Details are in the caption following the image
Observed RPS proton flux for four passes during the September 2017 solar particle event. Solid traces indicate observed particle flux, with 1 σ error bars. Dashed traces indicate Weibull fits. Light symbols indicate multiple cutoffs from the Smart and Shea model, while the thick symbols indicate cutoffs from Ogliore et al. and Leske et al. models. For these cutoff indicators, only the horizontal location is meaningful, with the vertical location having been chosen arbitrarily to be near the associate observed flux while also avoiding overlap of symbols. RPS = Relativistic Proton Spectrometer; RBSP = Radiation Belt Storm Probes.

Another way to look at the cutoffs is through energy spectra. Figure 9 shows energy spectra in several Lgc bins for the first full RBSP-B orbit during the event. We have drawn in lines at approximately 50% and 10% of the free space values. The cutoff models again do not give specific insight into where the spectrum will depart from the free space value at high L. We note, however, that at Lgc ~ 4.5 the cutoff phenomenon has led to an inverted spectrum (i.e., one that increases with energy). This increasing spectrum is important because the spectral inversions (i.e., deconvolutions) that are sometimes used to compute differential flux from broad or integral energy channels often assume a monotonically decreasing spectrum. Such an assumption breaks down where the cutoff creates an increasing spectrum over part of the sensor's energy response.

Details are in the caption following the image
Solid traces provide RPS spectra in several Lgc bins early in the solar particle event. Dashed traces mark approximately 50% and 10% of the free space flux. Symbols indicate cutoffs from the Ogliore et al. and Leske et al. models. The vertical position of the cutoffs is arbitrary, chosen only for visual association. RPS = Relativistic Proton Spectrometer.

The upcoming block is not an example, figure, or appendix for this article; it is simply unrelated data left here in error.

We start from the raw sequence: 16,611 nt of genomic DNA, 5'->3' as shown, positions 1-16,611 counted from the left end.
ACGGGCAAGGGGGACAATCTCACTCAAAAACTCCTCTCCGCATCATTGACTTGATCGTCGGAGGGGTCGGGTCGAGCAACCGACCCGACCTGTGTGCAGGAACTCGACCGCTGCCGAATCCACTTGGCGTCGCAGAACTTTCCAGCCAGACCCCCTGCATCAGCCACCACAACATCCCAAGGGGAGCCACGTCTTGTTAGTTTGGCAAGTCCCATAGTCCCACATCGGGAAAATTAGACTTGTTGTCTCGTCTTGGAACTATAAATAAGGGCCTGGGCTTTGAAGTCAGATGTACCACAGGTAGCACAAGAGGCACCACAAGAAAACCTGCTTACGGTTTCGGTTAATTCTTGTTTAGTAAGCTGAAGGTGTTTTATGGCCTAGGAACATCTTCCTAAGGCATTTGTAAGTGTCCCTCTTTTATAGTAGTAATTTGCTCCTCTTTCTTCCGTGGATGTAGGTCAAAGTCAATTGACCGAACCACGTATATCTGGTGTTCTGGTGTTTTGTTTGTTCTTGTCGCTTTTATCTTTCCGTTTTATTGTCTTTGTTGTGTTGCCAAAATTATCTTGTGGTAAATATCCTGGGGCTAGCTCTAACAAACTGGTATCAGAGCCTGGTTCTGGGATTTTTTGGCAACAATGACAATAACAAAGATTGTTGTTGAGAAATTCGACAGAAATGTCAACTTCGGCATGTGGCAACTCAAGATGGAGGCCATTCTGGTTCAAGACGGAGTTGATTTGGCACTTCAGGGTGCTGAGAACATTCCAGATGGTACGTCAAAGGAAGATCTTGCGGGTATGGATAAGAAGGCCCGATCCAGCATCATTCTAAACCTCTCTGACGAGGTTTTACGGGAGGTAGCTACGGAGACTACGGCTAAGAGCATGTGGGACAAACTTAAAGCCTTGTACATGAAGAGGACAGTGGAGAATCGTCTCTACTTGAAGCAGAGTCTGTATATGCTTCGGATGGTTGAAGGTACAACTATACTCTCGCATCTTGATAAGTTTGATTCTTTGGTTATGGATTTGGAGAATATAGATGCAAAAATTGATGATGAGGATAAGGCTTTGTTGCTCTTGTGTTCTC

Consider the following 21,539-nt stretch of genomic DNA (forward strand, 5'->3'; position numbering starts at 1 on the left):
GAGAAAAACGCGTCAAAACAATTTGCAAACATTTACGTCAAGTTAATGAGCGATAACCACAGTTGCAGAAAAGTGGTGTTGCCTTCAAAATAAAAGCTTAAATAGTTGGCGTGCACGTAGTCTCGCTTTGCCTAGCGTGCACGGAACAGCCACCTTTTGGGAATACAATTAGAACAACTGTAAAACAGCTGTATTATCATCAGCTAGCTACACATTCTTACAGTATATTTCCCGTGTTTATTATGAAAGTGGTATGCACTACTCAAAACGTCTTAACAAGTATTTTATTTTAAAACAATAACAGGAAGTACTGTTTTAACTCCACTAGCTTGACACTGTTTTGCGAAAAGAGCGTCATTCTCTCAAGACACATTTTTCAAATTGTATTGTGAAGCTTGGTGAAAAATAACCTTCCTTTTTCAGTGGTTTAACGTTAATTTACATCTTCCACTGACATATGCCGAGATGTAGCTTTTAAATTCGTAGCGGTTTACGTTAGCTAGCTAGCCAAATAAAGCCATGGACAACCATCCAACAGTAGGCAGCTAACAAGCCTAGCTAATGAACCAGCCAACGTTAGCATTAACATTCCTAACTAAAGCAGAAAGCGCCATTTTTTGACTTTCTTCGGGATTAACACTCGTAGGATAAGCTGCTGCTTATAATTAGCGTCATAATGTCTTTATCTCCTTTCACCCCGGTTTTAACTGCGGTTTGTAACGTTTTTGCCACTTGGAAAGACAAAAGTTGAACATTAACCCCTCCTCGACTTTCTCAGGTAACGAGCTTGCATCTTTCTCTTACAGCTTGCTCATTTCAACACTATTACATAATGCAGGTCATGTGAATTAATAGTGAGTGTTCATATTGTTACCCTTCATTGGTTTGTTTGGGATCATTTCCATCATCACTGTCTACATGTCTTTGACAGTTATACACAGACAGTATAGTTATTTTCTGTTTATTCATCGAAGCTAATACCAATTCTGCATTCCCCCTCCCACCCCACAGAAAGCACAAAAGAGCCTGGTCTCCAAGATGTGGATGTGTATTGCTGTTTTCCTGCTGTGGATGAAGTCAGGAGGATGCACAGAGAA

Returning to the L profiles, we performed the Weibull fitting for every pass for which RPS-B had good observations of the cutoff (visually inspected to confirm). Figure 10 summarizes what the earlier figures suggested: the various model cutoffs do not capture the motion of the cutoff. In fact, the cutoff moves over a range of about 1.5 L, while the models tend to only vary by ~0.2 L or less (even though we chose Leske et al. because of its relatively strong dependence on Dst). In the figure, we have chosen to plot the 50% level from the Weibull for the 58.1 MeV channel, but we obtain similar lack of correlation for other energies and for the 10% level (not shown).

Details are in the caption following the image
Model L cutoffs versus the 50% point on the Weibull fits to observed fluxes, for all passes with accepted Weibull fits. Blue, green, and brown symbols indicate cutoffs from Smart and Shea, while the two red symbols indicate the Ogliore et al. and Leske et al. cutoff models. RPS = Relativistic Proton Spectrometer.

In Figure 11, we explore whether a fit to Dst different from that provided by Leske et al. might perform better. We plot the 50% cutoff from the Weibull fit for all the accepted passes versus Dst. We also provide a linear fit with 1 σ error bars. Our fits are considerably shallower than Leske et al. (see Figure 1b, above), and, taken together, are not indicative of a statistically significant relationship. We performed the same analysis for the 10% cutoffs as well (not shown). Between the two analyses, all the energy channels had very shallow dependence on Dst, and about half were in the wrong direction. Thus, the issue is not with the Leske et al. Dst factor being incorrect—rather, for this storm, with only modest Dst variation, the issue is simply that Dst is not a good parameter for the idiosyncratic variation of the cutoff. Because the high-altitude cutoff does vary by ~1.5 L over the course of the event, satellite anomaly forensics and situational awareness require some kind of routinely-available indicator of where the high-altitude cutoff is. For that, we turn to the routine polar LEO observations from MetOp.